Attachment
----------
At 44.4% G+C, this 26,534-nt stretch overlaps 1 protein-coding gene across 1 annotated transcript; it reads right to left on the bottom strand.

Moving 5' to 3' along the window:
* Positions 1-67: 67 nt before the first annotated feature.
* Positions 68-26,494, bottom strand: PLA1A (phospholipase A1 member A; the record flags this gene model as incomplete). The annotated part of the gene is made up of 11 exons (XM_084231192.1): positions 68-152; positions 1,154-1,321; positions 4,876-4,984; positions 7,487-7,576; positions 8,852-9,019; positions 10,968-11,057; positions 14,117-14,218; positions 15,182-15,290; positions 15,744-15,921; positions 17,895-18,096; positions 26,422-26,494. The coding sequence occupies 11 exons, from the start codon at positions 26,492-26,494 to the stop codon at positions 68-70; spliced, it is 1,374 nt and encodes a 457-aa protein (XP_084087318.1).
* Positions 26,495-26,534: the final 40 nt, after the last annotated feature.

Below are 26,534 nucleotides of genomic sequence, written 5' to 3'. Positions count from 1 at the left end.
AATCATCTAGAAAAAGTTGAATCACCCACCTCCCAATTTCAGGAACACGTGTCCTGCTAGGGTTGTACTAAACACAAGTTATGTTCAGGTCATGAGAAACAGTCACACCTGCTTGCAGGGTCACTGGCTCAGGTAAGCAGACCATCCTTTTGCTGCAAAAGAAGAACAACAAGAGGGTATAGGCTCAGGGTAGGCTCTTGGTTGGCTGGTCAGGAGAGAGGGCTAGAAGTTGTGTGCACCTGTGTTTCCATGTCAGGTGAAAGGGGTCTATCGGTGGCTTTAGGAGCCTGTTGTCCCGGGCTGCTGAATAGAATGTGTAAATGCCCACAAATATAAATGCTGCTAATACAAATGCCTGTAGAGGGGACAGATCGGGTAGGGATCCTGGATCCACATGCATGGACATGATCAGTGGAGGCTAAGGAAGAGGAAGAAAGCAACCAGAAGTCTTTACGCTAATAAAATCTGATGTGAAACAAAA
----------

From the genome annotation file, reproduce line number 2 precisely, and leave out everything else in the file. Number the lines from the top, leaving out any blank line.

Moving 5' to 3' along the window: